The second element suitable for use as a corner connector for a cable supported pool is an angular corner plate adapted to be fastened to the upper rail or brace running along the top of each wall panel, and also to the lower rail or brace fastened along the bottom of each panel and forming the base of the pool wall. This element is shown in FIG. 8.
Mounted at the ends of upper and lower rails (48) of adjoining wall panels is an angled corner plate (46) having slotted holes (47) which serve to indicate the state of stress, i.e. tension or compression, existing at the corners. Only the top plate is shown in FIG. 8. The plates (46) have two legs which are shaped and angled to fit respectively onto and lie adjacent to the surfaces of the ends of adjoining rails (48). Bolts (49) pass through holes (50) in the ends of each of the rails (48) which are aligned and pass through the slots (47) in the angled plates (46) when assembled. While two sets of slots (47) are shown, it is sufficient to have slots only in one of the arms of each plate. The bolts (49) are tightened to permit them to slide within the slots (47).
When a corner is under compression, the bolts (49) tend to slide towards each other in the slots (47). Under tension, the bolts (49) tend to slide apart, towards the opposite ends of their respective slots (47). As long as a bolt is positioned relatively towards the centre of its slot (47) and away from the limit of travel at the ends of its slot (47) this is an indication that the corner is in a relatively modest or near zero state of tension or compression.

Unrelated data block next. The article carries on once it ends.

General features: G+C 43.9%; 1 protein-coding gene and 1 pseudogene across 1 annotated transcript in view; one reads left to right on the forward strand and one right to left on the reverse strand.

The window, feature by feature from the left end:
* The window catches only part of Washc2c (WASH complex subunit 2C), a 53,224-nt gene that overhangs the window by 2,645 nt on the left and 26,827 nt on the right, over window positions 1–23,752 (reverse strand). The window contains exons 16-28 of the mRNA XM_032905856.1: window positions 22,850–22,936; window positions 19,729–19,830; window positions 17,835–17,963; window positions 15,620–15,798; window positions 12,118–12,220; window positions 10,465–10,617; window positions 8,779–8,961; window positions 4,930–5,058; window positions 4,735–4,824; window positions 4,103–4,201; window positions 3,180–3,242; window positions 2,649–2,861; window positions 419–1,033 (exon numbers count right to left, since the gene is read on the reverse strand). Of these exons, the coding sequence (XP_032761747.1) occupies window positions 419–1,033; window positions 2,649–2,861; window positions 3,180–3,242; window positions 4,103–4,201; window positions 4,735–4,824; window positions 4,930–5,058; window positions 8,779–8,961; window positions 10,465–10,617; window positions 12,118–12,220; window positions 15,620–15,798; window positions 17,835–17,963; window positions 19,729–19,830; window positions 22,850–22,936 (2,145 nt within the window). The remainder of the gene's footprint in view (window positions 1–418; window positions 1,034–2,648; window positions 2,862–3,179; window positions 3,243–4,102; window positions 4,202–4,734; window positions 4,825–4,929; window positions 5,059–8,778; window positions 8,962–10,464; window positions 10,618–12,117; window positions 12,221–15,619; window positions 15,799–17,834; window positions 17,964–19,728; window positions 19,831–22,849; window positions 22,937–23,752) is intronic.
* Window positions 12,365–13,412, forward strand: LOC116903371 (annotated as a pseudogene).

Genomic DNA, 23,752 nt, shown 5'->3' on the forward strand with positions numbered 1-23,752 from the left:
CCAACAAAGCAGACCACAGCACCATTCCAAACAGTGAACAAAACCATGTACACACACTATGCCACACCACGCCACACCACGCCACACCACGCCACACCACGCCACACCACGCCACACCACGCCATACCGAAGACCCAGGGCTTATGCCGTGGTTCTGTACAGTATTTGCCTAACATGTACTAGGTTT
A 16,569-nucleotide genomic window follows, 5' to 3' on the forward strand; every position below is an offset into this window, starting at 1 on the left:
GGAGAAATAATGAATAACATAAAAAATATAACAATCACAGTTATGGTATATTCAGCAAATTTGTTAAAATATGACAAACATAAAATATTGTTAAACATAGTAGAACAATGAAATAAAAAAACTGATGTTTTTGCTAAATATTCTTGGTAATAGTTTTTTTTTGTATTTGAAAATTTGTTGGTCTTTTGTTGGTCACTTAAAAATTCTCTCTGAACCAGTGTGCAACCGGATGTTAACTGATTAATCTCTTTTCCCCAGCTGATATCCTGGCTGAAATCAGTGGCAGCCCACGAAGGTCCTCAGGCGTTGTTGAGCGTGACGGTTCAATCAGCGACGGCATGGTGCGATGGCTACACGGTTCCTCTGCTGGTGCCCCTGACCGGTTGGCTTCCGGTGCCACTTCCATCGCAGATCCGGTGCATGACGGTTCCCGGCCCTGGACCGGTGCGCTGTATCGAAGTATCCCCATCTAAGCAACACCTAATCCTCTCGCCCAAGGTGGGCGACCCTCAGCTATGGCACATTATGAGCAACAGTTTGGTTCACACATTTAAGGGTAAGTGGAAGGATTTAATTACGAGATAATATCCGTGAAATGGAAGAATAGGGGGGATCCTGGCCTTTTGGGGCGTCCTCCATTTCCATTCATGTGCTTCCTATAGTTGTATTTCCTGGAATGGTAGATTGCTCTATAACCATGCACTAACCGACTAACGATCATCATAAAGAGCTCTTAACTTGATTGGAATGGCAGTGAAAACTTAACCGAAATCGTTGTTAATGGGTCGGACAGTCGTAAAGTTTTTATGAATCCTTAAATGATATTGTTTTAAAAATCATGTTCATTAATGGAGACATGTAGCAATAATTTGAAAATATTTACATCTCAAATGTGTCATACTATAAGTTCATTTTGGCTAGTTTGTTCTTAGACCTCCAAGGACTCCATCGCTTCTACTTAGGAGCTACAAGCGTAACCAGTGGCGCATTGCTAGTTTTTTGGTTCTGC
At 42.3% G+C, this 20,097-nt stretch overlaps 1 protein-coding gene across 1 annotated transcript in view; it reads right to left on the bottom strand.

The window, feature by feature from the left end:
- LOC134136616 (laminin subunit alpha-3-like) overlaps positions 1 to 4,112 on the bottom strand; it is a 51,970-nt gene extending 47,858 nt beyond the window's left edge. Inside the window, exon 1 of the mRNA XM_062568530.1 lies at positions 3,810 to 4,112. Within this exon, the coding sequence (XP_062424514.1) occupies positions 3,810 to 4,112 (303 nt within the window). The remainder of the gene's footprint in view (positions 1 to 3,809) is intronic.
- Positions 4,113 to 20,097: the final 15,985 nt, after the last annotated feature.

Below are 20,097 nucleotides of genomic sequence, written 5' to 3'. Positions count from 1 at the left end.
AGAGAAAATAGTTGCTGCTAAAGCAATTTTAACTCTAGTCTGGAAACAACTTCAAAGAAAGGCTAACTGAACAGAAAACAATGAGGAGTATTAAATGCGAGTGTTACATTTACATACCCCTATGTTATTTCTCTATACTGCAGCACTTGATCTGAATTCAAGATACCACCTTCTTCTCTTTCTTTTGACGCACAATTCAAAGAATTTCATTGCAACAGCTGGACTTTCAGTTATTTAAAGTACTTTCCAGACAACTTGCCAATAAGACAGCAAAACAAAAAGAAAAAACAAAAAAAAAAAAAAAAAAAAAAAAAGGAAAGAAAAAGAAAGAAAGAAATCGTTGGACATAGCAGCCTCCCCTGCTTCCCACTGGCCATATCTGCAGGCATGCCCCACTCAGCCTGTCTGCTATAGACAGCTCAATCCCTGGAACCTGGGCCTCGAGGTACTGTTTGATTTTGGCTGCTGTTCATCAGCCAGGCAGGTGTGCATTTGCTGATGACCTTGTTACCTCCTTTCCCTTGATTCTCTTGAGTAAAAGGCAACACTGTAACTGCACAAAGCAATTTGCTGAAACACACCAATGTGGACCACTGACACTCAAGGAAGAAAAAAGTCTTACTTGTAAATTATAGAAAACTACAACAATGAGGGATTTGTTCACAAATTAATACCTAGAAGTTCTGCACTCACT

When the pool wall structure is assembled initially the cable is lightly tensioned until all angled corner plates indicate that the corners have just entered a state of compression. As the pool is progressively filled with water, the tension in the cable is increased by adjusting the turn buckle whenever all of the angled corner plates indicate that the corners have entered a state of tension. Once the pool is filled to its desired level, the cable tension is adjusted so that all corners are in a near zero state of stress. Alternately, cable tension is adjusted so that some of the angled corner plates indicate that the associated corners are under compression; while other corner plates indicate a condition of tension.
As an alternative to having a slot in the corner plate (46) slots may be formed in the rail (48) in lieu of one of the holes (50) in the rail (48). The tension indicating effect may be observed as the bolt (49), passing through holes in the corner plate, slides within the slot in the rail.